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Nothing Is Sound - Click to view! It's no easy feat. Just ask Fleetwood Mac. Or Def Leppard. Or even Bruce Springsteen. Each of these artists are all too familiar with the daunting task of following a career-defining album (Rumours, Hysteria and Born in the U.S.A., for those keeping score) with one of equal or greater magnitude. All of this is, of course, old news to Switchfoot songwriters Jon and Tim Foreman, who, along with drummer Chad Butler and multi-instrumentalist Jerome Fontamillas, released The Beautiful Letdown in early 2003. That record, as most who listen to Christian pop already know, was the one that plucked the band from the Christian pop niche market and set it down it squarely in the middle of the mainstream, pulling down Top 20 honors on the Billboard Hot 200, a pair of gold singles, sales of over two million units and a deal with Columbia Records in the process.

Because of the band's extended tour for the Letdown album, the lion's share of Nothing Is Sound was written on the road. True to the circumstances surrounding their creation, cuts like "Lonely Nation," and the similarly impressive "Stars" and "Happy Is a Yuppie Word," are fitted with rousing, crowd-friendly rhythms, towering bass lines, plenty of sludgy, drop-tuned guitars and hooks enough for a store full of winter coats. Shimmering, pop-inclined tracks like "We are One Tonight" and "Golden" appear equally likely to roust even the most passive of concert goers from their seated positions. The laid back, slightly Beatlesque strains of "The Blues" will set those same listeners swaying enthusiastically in time to its loping, piano-driven melody. And the moving, acoustically-based album closer, "Daisy," is sure to fill arenas everywhere with raised cigarette lighters, camera phones and hands.

For all of its musical zest, Sound is perhaps the group's most lyrically dark album to date. "Lonely Nation" ("Blood, sweat, and one thing's missing / She's been breaking up inside"), which harks back to "Underwater" from the debut, is equal parts forlornness and desperation. "Easier Than Love" ("Everyone's a lost romantic / Since our love became a kissing show / Everyone's a Casanova / Come and pass me the mistletoe"), by comparison, is shot through with sarcasm and jadedness. "The Blues" ("It'll be a day like this one / When the world caves in") is as gloom-filled as anything in the group's back catalog. And "Politicians" and the leadoff single, "Stars," ("Maybe I've been partly cloudy / Maybe I'm the chance of rain") each paint a decidedly less than flattering portrait of their subjects.

The above notwithstanding, it bears noting that, for all of their introspective tendencies, the Foremans always manage to stop just shy of gratuitous self-pity or wallowing in despair. To be sure, cuts like "Happy Is a Yuppie Word" ("Blessed is the man who's lost it all") are more acknowledgment than lament. Others such as "Shadow Proves the Sunshine" ("Oh, Lord, why did you forsake me? / Oh, Lord, don't be far away") look upward as much as they do inward. Even the desolate fabric of "Golden" ("You're a lonely soul / In a land of broken hearts / Your far from home / Is a perfect place to start") comes stitched with a tangible thread of hope. And the very acts of "looking for the kingdom coming down" and seeking "a bridge I can't burn" ("Happy Is a Yuppie Word") intimate that the singer believes that such things indeed exist.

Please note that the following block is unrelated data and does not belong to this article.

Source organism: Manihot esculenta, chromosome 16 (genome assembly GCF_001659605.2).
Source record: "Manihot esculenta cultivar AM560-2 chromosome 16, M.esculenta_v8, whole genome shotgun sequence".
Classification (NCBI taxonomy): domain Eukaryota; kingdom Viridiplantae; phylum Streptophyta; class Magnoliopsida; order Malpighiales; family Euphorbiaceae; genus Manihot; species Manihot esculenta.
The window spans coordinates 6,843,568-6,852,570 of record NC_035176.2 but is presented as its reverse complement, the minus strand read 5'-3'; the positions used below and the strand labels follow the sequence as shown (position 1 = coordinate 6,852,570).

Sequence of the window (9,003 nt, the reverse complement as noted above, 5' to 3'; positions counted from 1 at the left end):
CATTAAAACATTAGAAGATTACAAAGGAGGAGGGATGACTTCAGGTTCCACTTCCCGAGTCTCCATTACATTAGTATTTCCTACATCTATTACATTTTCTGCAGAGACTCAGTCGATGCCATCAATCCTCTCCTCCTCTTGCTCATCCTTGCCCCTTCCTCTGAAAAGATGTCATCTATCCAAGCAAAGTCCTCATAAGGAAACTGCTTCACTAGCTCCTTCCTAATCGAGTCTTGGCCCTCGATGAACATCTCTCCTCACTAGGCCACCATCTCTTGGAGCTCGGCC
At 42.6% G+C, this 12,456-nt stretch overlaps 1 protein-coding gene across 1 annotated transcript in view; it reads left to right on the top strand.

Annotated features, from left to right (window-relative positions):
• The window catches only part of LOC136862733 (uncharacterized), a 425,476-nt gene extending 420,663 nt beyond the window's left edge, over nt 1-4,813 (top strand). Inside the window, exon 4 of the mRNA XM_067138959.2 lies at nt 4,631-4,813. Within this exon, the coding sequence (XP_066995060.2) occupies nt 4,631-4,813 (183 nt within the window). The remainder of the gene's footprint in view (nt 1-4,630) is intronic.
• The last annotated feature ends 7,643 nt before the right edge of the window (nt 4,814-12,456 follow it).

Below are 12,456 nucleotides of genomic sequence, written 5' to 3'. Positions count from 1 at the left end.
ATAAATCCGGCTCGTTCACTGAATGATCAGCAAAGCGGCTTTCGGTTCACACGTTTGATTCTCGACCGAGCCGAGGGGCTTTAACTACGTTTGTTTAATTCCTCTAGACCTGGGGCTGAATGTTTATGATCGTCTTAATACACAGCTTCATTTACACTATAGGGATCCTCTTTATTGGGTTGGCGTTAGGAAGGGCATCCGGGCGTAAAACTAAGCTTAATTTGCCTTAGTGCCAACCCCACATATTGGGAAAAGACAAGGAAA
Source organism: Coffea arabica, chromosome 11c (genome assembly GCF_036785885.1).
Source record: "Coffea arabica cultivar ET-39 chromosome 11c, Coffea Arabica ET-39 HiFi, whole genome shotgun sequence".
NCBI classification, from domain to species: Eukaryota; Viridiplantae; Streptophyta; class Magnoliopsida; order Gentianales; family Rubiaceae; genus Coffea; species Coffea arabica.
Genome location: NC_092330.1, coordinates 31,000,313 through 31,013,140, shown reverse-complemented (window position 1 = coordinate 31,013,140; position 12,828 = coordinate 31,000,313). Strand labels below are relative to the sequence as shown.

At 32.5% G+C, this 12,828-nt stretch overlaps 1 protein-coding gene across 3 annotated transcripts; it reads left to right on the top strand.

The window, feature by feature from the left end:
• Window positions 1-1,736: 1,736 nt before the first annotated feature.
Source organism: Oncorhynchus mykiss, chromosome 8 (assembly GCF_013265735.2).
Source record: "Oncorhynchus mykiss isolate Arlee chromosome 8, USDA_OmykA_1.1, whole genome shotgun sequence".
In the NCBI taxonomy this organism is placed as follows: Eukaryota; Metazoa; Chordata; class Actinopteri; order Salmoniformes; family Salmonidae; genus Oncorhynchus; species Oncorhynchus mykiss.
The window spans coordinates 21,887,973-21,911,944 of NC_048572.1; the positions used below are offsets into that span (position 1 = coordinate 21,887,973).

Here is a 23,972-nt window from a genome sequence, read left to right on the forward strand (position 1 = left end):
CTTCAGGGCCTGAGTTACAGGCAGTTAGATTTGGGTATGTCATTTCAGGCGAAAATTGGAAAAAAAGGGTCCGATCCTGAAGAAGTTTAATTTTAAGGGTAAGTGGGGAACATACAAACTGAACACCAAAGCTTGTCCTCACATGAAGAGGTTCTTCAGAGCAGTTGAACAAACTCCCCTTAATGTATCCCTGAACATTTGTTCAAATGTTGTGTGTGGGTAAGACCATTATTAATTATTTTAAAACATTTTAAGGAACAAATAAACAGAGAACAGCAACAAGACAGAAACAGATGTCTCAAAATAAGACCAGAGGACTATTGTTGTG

Fans who took a shine to the playful, tongue-in-cheek aesthetic of songs like "Might Have Ben Hur" and "Gone" will such quirky humor in short supply on the latest project. Similarly, those waiting for a return to the unmistakably spiritual language of, say, the New Way to be Human or Learning to Breathe albums are liable to be likewise disappointed. That said, the poignancy and depth of the new material affords it a deeper, more lasting impression than the group's former, more lighthearted fare. And the oblique spirituality of the latest record encourages a closer, more objective inspection of its songs in order to harvest their underlying nuggets of truth, which is arguably the aim of any band that feels it has something to say.

While Sound falls well shy the group's defining efforts (Letdown and New Way to be Human), its strongest material is well on par with anything the group has written thus far. And if its unrelentingly solemn appraisal of the human condition can become wearisome over time, it nonetheless offers an unflinchingly honest and objective appraisal of both the Foremans' generation and the times in which they find themselves. Admittedly the Switchfoot collective's most difficult listen, Nothing Is Sound is also its most rewarding.
- Bert Gangl
October 2005
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